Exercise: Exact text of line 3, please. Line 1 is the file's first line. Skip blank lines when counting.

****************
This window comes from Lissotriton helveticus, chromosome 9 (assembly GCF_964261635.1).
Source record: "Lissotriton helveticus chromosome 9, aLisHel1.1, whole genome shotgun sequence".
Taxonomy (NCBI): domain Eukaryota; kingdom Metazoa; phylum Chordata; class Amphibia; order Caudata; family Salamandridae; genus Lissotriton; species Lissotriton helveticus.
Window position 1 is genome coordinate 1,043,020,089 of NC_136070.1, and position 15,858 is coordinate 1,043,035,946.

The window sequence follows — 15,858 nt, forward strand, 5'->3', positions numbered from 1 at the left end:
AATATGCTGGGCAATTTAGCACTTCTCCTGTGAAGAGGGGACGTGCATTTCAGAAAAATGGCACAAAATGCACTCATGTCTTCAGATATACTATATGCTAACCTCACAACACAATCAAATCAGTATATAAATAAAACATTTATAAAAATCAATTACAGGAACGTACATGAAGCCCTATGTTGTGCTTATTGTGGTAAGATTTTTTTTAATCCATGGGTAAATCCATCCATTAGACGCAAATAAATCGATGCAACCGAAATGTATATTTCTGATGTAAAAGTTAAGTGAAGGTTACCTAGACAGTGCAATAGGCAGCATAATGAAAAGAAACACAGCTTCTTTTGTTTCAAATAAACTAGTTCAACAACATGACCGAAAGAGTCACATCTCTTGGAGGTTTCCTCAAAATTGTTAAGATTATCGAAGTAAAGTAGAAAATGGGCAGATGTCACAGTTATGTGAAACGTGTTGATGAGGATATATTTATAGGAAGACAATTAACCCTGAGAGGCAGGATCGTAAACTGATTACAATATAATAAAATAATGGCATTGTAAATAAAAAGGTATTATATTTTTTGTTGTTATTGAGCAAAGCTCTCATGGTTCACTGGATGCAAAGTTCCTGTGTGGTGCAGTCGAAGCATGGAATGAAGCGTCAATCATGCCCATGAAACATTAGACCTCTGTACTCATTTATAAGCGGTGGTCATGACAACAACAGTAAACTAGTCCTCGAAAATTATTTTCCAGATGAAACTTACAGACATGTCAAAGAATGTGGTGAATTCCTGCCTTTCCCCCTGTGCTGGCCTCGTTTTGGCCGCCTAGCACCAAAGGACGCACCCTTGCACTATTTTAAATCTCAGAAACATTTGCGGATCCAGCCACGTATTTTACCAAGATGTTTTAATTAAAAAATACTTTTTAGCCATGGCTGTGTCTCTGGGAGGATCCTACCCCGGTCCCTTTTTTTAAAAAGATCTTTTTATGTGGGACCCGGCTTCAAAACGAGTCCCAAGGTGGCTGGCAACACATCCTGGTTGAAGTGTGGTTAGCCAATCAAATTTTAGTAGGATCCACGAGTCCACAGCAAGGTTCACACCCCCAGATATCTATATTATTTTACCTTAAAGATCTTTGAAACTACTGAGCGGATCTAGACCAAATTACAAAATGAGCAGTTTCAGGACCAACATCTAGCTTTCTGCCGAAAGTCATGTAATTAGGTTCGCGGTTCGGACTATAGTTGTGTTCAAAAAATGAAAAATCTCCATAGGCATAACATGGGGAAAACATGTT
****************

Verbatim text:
Taxonomy (NCBI): domain Eukaryota; kingdom Metazoa; phylum Chordata; class Amphibia; order Caudata; family Salamandridae; genus Lissotriton; species Lissotriton helveticus.